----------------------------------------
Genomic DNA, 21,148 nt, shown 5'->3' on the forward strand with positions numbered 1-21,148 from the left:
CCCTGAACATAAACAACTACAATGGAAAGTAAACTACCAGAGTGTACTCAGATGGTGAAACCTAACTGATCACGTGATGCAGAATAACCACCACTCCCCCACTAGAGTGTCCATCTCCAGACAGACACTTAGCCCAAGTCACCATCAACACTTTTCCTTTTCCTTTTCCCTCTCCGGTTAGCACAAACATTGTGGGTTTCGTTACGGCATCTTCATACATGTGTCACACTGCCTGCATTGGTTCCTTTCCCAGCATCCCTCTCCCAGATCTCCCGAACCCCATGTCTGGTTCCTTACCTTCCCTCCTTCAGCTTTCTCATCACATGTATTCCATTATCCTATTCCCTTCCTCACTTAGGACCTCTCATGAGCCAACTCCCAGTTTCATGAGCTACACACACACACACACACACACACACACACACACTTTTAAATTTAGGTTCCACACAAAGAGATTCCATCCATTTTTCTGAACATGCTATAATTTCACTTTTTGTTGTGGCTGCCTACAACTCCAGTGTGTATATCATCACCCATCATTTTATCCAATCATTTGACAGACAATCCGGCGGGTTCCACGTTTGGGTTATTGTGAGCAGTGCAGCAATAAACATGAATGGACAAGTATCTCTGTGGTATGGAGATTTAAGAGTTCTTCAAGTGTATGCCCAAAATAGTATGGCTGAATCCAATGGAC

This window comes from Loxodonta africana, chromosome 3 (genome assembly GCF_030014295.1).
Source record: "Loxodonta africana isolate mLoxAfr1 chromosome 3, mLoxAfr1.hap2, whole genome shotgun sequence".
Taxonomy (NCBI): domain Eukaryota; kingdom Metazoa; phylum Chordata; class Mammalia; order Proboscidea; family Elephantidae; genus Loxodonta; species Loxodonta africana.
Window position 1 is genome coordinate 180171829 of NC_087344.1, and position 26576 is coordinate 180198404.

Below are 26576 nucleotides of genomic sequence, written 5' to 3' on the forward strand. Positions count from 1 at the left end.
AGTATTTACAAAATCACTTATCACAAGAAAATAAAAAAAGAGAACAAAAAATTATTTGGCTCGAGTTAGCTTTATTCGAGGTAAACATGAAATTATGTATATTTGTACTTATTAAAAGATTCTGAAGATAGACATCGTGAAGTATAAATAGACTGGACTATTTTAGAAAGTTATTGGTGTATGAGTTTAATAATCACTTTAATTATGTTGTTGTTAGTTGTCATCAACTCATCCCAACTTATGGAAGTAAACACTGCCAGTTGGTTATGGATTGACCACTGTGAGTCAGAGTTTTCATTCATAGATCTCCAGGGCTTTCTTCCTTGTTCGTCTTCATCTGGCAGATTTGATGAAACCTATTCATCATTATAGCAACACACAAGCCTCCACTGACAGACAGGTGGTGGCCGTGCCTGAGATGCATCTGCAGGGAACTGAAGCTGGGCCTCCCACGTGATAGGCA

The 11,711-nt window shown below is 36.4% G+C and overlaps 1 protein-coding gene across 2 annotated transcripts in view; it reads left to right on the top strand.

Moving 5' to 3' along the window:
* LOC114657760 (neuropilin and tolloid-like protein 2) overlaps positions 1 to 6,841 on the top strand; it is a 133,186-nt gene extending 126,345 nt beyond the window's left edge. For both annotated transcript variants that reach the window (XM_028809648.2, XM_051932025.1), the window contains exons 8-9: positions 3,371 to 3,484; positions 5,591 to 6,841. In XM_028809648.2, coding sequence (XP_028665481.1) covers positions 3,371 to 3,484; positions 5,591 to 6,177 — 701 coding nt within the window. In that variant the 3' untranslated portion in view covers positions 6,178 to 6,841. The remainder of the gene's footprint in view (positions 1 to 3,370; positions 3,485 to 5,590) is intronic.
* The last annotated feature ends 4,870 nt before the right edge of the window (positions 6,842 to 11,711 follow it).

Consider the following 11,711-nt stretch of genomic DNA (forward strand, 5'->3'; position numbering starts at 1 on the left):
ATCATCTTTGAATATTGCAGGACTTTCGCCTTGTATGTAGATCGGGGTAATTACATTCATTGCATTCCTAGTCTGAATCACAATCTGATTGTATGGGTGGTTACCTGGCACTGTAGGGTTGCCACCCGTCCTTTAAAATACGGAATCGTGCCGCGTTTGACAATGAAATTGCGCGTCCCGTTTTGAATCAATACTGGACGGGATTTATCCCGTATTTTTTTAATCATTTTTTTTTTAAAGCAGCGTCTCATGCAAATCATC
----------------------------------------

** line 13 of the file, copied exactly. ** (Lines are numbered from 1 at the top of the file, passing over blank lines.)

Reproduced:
Consider the following 11,711-nt stretch of genomic DNA (forward strand, 5'->3'; position numbering starts at 1 on the left):